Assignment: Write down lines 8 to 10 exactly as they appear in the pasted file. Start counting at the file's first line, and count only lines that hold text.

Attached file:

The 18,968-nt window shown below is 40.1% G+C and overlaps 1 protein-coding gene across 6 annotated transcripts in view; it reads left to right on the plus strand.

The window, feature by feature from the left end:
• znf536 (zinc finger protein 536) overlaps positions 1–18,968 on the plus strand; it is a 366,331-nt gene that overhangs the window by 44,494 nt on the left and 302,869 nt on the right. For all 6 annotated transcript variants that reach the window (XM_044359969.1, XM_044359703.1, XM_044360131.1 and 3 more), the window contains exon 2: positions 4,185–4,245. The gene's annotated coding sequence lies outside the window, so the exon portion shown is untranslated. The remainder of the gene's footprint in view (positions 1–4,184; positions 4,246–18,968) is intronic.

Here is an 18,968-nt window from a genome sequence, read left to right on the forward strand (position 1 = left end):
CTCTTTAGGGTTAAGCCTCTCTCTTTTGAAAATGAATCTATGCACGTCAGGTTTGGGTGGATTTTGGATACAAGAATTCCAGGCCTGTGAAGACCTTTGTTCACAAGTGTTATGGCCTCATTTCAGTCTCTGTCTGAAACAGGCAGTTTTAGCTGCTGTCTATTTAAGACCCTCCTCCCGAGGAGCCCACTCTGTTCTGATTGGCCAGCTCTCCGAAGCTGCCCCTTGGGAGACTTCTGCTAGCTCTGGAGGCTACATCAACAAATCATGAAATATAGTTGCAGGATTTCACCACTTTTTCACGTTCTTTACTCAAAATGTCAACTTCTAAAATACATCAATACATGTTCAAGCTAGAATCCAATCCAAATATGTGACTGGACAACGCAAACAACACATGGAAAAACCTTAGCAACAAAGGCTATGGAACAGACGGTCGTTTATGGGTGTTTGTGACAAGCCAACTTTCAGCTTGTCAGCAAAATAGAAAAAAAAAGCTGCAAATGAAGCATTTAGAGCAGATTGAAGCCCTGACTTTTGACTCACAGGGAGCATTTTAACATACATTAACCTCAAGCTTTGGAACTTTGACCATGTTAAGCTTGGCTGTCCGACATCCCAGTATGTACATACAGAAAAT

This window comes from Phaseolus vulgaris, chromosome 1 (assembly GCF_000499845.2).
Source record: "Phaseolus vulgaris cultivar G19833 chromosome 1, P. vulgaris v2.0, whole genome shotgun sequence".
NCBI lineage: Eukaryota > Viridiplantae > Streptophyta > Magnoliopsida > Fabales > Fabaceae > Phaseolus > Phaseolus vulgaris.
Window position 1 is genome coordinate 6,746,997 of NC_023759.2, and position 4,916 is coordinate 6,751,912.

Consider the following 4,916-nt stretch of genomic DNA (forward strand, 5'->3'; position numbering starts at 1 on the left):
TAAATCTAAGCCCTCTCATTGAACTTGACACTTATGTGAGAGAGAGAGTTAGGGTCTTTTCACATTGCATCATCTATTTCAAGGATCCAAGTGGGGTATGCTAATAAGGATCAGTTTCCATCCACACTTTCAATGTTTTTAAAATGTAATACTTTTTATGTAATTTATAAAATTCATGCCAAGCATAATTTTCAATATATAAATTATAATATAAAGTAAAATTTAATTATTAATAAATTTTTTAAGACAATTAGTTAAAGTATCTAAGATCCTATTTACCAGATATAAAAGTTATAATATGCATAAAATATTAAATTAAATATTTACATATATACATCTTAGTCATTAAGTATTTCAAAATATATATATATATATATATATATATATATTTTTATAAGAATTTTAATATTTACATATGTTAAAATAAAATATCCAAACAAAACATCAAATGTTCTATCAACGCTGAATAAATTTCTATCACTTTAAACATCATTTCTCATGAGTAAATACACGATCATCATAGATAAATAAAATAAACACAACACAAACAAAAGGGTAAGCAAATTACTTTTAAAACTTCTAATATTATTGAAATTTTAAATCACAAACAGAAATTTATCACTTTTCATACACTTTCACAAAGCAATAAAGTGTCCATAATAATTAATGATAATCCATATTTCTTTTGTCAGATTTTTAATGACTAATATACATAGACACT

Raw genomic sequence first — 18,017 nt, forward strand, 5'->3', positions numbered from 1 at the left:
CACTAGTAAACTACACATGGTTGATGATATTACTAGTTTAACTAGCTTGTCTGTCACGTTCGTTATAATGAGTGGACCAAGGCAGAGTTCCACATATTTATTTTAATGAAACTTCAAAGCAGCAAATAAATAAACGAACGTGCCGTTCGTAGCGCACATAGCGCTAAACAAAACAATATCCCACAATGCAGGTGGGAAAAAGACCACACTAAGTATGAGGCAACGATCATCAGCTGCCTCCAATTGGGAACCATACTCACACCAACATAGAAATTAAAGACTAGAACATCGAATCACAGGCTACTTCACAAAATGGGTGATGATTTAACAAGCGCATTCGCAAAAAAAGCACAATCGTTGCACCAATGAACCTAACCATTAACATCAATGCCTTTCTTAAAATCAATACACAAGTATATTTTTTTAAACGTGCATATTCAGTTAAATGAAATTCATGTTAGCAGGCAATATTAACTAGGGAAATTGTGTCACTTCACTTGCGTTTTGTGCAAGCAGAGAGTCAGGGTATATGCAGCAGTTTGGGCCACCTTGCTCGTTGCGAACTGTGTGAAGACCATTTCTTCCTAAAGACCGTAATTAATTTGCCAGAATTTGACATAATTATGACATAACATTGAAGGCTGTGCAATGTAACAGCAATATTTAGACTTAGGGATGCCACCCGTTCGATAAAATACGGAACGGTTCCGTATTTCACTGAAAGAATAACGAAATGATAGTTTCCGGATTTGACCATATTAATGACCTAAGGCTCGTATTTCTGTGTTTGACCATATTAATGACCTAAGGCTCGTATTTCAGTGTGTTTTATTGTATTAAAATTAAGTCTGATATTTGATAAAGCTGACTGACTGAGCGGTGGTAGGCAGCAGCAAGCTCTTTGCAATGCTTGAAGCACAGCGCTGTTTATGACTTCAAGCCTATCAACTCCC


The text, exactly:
NCBI lineage: Eukaryota > Viridiplantae > Streptophyta > Magnoliopsida > Fabales > Fabaceae > Phaseolus > Phaseolus vulgaris.
Window position 1 is genome coordinate 6,746,997 of NC_023759.2, and position 4,916 is coordinate 6,751,912.

Consider the following 4,916-nt stretch of genomic DNA (forward strand, 5'->3'; position numbering starts at 1 on the left):